How To Make a Mixture and a Compound from Iron and Sulfur

Iron pyrite cubic crystals in matrix, collected at Mina Victoria, Navajun La Rioja, Spain
Pyrite crystal formed from iron sulfide. Callista Images / Getty Images

A mixture occurs when you combine matter in a way where the components can be separated again. A compound results from a chemical reaction between components, forming a new substance. For example, you can combine iron filings with sulfur to form a mixture. All it takes is a magnet to separate the iron from the sulfur. On the other hand, if you heat the iron and sulfur, you form iron sulfide, which is a compound.

What You Need

  • Iron filings
  • Sulfur (powder or flowers of sulfur)
  • Magnet
  • Test tube or beaker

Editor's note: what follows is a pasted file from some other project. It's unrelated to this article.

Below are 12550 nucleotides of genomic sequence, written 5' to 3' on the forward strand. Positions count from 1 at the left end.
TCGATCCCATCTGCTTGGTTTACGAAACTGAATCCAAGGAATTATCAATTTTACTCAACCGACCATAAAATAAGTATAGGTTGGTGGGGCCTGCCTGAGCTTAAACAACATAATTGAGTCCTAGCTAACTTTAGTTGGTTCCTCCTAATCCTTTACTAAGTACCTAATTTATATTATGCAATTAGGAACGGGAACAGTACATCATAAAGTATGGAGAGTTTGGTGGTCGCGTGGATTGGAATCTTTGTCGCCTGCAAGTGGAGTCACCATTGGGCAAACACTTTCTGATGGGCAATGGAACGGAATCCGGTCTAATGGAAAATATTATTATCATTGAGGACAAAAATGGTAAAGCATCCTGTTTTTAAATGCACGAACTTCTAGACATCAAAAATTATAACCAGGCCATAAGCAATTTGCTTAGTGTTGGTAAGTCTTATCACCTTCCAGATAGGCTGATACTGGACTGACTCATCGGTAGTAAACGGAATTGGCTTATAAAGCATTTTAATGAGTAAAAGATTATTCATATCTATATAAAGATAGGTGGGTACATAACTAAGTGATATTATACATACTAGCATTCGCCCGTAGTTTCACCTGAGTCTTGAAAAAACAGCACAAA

• Burner or hot plate or stove

Creating a Mixture and Then a Compound

  1. First form a mixture. Stir some iron filings and sulfur together to form a powder. You have just taken two elements and combined them to form a mixture. You can separate the components of the mixture by stirring the powder with a magnet (iron will stick to it) or by swirling the powder with the magnet under the container (the iron will fall toward the magnet at the bottom - this is less messy).
  2. If you heat the mixture over a bunsen burner, hot plate, or stove, the mixture will start to glow. The elements will react and will form iron sulfide, which is a compound. Careful! Unlike the mixture, the formation of a compound can't be undone so easily. Use glassware that you don't mind ruining.

When you form a mixture, you can add components in any ratio that you want. It doesn't matter if there is more iron than sulfur, for example.

When you form a compound, the components react according to a set formula. If there is an excess of one or the other, it will remain after the reaction that forms the compound. For example, you may have some leftover iron or sulfur in the tube with your mixture. 2 grams of sulfur with 3.5 grams of iron filings will completely react.